Information

ELECTRIC VEHICLE CHARGING POINTS

Azzurri Electrical, based in Leighton Buzzard, Bedfordshire.  An OZEV (formerly OLEV) approved Installer for the Electric Vehicle Homecharge Scheme (EVHS) & Workplace Charging Scheme (WCS).

Francesca, our administrator is on the other end of the phone/email to assist you with any initial EV query you might have. Some of those questions, you might have  “What’s involved with fitting the EV Charger?”  “Can my existing fusebox be utilised?”

Whatever your query she’ll do her very best to help. We offer a free site visit at your home or business address.

Azzurri Electrical are approved EV installers and the brands of Electric Chargers we prefer to install are as follows:

Ohme wall charger

Hypervolt

myenergi Zappi 

Andersen

                                                                                                      The future for vehicles is electric.

Electrical inspection condition report (EICR)

Whether you find yourself in the role of a landlord, homeowner, or business owner, it is essential to regularly inspect the electrical systems on your property to ensure their proper functioning. Effective July 1st, 2020, new private tenancies in England necessitate inspections and tests conducted by a qualified professional before the initiation of a tenancy. Failing to comply with this requirement may result in penalties of up to £30,000.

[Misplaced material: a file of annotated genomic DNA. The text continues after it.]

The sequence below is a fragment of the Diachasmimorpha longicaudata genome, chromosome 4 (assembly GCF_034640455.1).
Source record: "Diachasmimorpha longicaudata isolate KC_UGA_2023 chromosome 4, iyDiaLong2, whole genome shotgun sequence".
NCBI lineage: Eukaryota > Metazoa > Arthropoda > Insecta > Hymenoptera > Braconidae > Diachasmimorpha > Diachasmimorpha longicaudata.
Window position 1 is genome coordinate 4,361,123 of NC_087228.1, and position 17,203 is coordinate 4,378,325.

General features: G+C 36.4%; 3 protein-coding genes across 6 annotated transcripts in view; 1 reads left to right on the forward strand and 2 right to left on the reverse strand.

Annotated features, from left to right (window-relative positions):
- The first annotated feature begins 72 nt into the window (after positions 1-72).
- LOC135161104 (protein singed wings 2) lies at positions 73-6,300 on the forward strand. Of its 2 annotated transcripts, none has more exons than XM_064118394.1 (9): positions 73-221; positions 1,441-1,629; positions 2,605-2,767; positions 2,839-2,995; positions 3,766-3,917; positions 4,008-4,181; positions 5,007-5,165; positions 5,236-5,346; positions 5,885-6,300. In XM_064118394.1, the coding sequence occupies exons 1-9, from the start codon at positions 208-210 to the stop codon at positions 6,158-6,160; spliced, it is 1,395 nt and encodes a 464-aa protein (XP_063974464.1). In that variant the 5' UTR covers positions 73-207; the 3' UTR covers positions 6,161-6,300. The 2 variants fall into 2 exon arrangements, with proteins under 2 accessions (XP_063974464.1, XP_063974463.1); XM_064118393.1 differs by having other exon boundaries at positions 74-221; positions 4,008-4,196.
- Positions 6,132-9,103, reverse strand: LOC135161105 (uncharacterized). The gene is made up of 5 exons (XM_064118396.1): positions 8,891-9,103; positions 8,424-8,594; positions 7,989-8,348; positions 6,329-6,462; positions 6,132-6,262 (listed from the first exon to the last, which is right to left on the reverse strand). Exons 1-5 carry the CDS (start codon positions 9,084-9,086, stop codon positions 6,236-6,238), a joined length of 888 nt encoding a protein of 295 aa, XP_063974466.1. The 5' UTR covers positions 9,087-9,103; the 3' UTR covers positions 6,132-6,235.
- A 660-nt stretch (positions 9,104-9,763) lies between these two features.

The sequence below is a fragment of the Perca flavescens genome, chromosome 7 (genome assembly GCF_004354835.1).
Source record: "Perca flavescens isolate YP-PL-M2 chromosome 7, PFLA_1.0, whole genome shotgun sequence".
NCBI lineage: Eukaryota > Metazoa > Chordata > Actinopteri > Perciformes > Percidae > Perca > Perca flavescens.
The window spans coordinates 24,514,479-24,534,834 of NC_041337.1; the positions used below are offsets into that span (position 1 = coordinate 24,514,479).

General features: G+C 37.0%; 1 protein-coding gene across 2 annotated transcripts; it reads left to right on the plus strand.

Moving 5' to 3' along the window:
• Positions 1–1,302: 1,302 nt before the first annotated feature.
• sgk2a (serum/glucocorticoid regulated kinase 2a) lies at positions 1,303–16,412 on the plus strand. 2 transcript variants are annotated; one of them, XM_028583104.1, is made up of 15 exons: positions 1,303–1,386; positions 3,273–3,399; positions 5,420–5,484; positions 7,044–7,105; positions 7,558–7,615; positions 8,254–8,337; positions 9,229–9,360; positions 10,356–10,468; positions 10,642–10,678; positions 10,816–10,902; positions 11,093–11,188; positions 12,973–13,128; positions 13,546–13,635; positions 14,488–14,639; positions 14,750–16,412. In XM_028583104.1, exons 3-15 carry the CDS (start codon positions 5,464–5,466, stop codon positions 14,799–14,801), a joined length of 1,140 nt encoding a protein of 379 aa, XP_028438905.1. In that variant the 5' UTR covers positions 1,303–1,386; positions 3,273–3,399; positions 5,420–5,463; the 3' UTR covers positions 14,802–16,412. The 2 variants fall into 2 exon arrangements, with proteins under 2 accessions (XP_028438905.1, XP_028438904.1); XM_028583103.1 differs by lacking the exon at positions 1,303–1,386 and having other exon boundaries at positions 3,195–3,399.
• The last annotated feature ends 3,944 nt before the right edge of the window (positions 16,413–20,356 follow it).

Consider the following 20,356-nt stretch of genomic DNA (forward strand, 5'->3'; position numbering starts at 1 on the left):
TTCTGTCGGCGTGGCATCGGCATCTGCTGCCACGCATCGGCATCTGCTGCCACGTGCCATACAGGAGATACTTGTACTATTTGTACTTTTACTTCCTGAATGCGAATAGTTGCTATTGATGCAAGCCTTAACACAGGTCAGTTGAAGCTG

Understanding EICR: An Electrical Installation Condition Report (EICR) serves the purpose of identifying defects, deterioration, damages, or conditions that could pose potential dangers. Additionally, it provides recommendations for improvements within the property. The Landlord’s Electrical Safety Certificate is considered a valid EICR.

What the EICR Report Reveals:
In accordance with gov.uk guidelines, inspectors utilise the following classifications to highlight areas where landlords need to undertake remedial actions:

  • Code 1 (C1): Indicates the presence of danger and a risk of injury. The electrical inspector may address any C1 hazards to ensure safety before leaving the property.
  • Code 2 (C2): Signifies potential danger, requiring further investigation without delay.
  • Code 3 (C3): Recommends improvement without necessitating immediate remedial work for the report to be considered satisfactory.

When to Obtain an EICR:
Electrical installations naturally degrade with wear and age, posing potential risks to a building’s occupants. According to the UK standard for electrical installations, the Institution of Engineering and Technology (IET) Wiring Regulation BS 7671, the following recommendations apply:

  • Landlords: Conduct an EICR test every 5 years, during tenancy changes, or when acquiring a new property for letting purposes.
  • Homeowners: Schedule an EICR test every 10 years, unless the property features a swimming pool, in which case, annual tests are advised.
  • Business Owners: Arrange for an EICR test every 5 years.

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